Basic Facts About American Lobsters
The American lobster is a large marine crustacean found on the Atlantic coast of North America. Within North America, it is also known as the northern lobster, Atlantic lobster or Maine lobster. It thrives in cold, shallow waters where there are many rocks and other places to hide from predators and is both solitary and nocturnal.
Lobsters have exoskeletons (shells) that provide both structural support and protection. As they grow from their larval stage into their juvenile state they must molt, or shed, old shells and grow new ones to accommodate their increase in size.
Behavior and Diet
For the first few weeks of life while in the larval stage, the lobster will float within three feet of the surface feeding on zooplankton. After digging its hole to see it through its first year, the lobster will feed on animals that are carried by the currents.
When big enough, the lobster will venture out to feed on food that drifts down from the surface or even on tiny shrimp, despite the fact that the shrimp are twice the baby lobster’s size. When it reaches adulthood, the lobster will feed on crabs, clams, mussels, worms, and an occasional sea urchin or flounder. A lobster may eat up to 100 different kinds of animals, and occasionally eats some plants as well.
Female lobster will carry fertilized eggs under her tail for 9 to 12 months until they hatch into a larval stage. The baby lobsters will swim near the surface of the ocean and molt 3 times in their first month. Soon after, the lobsters look for a place to dig a hole and hide for the first years of their life to stay away from predators. Of the thousands of eggs the mother releases only 1/10 of 1% will make it past the first four weeks of life.
The American lobster can be found as far south as North Carolina up through the coast of Canada to Newfoundland. Since it is found in highest concentrations in Maine it is also sometimes called the Maine lobster. Lobsters can live in many underwater environments but seem to prefer rocky areas with plenty of places to hide.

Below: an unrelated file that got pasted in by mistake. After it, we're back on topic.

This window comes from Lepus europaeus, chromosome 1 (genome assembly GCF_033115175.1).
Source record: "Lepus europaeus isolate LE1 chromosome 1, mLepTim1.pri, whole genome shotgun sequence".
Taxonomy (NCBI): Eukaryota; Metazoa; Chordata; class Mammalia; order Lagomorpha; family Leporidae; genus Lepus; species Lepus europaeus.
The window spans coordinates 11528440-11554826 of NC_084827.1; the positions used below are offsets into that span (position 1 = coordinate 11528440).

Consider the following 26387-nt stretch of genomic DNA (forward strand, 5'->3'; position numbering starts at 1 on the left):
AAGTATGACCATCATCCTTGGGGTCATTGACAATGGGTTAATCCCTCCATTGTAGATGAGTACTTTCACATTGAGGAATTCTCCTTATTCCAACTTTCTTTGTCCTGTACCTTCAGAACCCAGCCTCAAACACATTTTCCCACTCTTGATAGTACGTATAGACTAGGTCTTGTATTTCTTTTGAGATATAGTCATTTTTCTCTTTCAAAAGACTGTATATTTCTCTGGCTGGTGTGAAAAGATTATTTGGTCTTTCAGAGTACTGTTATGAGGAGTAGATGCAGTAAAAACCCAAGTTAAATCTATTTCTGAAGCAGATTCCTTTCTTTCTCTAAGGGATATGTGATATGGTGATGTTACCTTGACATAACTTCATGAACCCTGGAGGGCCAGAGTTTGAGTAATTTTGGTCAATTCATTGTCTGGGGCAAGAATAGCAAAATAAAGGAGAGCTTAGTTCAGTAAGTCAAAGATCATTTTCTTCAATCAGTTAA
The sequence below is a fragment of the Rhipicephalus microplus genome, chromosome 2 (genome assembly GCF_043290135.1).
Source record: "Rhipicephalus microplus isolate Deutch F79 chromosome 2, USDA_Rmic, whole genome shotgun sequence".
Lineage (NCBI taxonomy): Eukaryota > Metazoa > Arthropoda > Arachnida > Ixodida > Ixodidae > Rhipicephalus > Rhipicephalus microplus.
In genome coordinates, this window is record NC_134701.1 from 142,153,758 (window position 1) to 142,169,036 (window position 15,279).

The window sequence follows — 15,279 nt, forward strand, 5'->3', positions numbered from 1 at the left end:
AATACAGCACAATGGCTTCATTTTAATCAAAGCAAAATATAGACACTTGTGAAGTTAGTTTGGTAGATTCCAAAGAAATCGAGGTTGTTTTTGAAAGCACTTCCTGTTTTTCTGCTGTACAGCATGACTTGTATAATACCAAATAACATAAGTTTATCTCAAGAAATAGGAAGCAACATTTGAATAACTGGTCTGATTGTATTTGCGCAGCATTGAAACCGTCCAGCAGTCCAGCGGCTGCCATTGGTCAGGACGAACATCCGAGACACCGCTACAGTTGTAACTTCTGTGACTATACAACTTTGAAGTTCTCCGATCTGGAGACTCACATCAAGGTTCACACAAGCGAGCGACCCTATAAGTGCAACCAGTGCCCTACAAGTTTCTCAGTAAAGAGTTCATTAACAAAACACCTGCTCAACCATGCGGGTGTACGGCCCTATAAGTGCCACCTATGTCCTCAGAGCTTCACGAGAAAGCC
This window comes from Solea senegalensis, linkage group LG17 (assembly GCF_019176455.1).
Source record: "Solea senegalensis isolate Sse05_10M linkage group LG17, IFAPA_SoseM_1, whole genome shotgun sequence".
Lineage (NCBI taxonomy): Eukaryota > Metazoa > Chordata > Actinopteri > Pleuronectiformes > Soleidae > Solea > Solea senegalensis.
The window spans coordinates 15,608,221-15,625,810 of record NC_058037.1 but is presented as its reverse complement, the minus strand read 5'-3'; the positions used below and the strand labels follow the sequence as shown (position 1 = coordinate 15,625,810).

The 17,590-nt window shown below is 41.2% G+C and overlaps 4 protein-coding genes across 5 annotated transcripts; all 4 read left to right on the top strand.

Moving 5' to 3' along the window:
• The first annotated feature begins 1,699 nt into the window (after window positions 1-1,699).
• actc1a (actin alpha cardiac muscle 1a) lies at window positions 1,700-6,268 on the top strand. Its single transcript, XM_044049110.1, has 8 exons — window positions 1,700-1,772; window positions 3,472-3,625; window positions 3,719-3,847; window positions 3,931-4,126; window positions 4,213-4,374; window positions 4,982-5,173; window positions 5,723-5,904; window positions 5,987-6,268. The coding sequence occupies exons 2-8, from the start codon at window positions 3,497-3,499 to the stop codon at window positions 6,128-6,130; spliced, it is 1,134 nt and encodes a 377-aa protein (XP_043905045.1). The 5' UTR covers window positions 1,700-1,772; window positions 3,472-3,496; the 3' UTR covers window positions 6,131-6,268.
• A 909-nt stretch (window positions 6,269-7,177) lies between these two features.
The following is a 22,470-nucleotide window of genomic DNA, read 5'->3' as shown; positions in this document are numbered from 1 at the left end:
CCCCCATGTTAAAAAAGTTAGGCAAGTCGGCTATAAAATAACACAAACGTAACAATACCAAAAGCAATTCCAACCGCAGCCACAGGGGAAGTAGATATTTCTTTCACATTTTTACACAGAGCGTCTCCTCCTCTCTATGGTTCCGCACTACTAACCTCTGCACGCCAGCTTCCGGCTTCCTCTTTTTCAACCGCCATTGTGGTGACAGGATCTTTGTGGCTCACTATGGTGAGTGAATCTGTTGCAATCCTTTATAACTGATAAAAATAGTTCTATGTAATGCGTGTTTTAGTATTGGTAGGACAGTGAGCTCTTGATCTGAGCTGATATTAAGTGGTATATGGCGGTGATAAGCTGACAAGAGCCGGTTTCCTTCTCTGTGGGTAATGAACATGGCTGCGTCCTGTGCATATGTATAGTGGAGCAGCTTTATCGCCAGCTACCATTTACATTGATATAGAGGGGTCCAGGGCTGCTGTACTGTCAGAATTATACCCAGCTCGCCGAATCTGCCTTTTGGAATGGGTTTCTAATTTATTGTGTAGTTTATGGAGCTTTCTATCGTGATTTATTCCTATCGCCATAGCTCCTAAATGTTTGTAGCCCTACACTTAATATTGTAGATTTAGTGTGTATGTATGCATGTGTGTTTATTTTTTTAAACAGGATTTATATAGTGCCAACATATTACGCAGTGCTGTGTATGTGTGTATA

Lobster populations along the Atlantic Coast used to be much larger, but in recent years there has been a rapid decline as the lobster populations migrate north to cooler waters. However, even this migration is not enough as lobster populations are facing multiple threats from global warming.
Since the late 1990’s, the lobster populations from Massachusetts to North Carolina have seen a huge decrease in numbers along with massive die offs from disease. This has mostly been linked to bacteria and environmental stresses caused by warmer temperatures along the bottom of the ocean.
If that weren’t enough, as carbon dioxide (CO2) levels continue to rise, the oceans are becoming more acidic. The lobster, like clams, uses calcium from sea water to form their shells. As the water becomes more acidic it is harder for the lobster to get the calcium needed to harden the shell. This also leaves it more susceptible to disease as well as using up more energy to create the shell, leaving the animal stressed. Also, as the lobsters migrate northward they are encountering very dense populations which makes proliferation of diseases like shell rot much higher among populations.
Reasons For Hope
The American lobster is synonymous with New England as a cultural icon and people are taking great steps to ensure its survival. The New England Aquarium and many others like it are involved in captive breeding programs to help boost lobster survival rates by releasing them when they out of their most vulnerable growth stages. Fisherman are also using a system where they will notch a females tail and throw her back if she is caught so that there are more females to breed.